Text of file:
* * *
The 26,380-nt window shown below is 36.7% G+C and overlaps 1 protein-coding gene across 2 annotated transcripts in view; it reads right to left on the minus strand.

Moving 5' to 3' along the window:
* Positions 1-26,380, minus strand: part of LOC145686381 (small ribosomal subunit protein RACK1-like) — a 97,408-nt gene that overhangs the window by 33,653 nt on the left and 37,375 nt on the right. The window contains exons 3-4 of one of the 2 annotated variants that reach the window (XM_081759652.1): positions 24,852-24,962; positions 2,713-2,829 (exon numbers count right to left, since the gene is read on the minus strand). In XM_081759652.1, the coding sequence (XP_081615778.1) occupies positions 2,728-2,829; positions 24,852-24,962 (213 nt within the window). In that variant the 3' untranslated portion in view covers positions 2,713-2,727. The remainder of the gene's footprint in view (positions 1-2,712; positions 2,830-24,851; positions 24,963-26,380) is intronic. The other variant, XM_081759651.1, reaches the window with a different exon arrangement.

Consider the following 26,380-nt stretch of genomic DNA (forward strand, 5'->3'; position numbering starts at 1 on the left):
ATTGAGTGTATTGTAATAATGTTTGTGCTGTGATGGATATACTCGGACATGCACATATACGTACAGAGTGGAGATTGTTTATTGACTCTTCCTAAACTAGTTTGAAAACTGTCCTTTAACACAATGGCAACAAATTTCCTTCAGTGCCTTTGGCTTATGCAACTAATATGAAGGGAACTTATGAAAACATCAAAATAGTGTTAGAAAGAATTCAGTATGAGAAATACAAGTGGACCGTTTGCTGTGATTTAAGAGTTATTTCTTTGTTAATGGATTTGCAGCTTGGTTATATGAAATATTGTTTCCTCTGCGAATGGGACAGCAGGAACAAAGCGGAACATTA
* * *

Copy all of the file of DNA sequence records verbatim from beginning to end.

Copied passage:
The 26,380-nt window shown below is 36.7% G+C and overlaps 1 protein-coding gene across 2 annotated transcripts in view; it reads right to left on the minus strand.

Moving 5' to 3' along the window:
* Positions 1-26,380, minus strand: part of LOC145686381 (small ribosomal subunit protein RACK1-like) — a 97,408-nt gene that overhangs the window by 33,653 nt on the left and 37,375 nt on the right. The window contains exons 3-4 of one of the 2 annotated variants that reach the window (XM_081759652.1): positions 24,852-24,962; positions 2,713-2,829 (exon numbers count right to left, since the gene is read on the minus strand). In XM_081759652.1, the coding sequence (XP_081615778.1) occupies positions 2,728-2,829; positions 24,852-24,962 (213 nt within the window). In that variant the 3' untranslated portion in view covers positions 2,713-2,727. The remainder of the gene's footprint in view (positions 1-2,712; positions 2,830-24,851; positions 24,963-26,380) is intronic. The other variant, XM_081759651.1, reaches the window with a different exon arrangement.

Consider the following 26,380-nt stretch of genomic DNA (forward strand, 5'->3'; position numbering starts at 1 on the left):
ATTGAGTGTATTGTAATAATGTTTGTGCTGTGATGGATATACTCGGACATGCACATATACGTACAGAGTGGAGATTGTTTATTGACTCTTCCTAAACTAGTTTGAAAACTGTCCTTTAACACAATGGCAACAAATTTCCTTCAGTGCCTTTGGCTTATGCAACTAATATGAAGGGAACTTATGAAAACATCAAAATAGTGTTAGAAAGAATTCAGTATGAGAAATACAAGTGGACCGTTTGCTGTGATTTAAGAGTTATTTCTTTGTTAATGGATTTGCAGCTTGGTTATATGAAATATTGTTTCCTCTGCGAATGGGACAGCAGGAACAAAGCGGAACATTA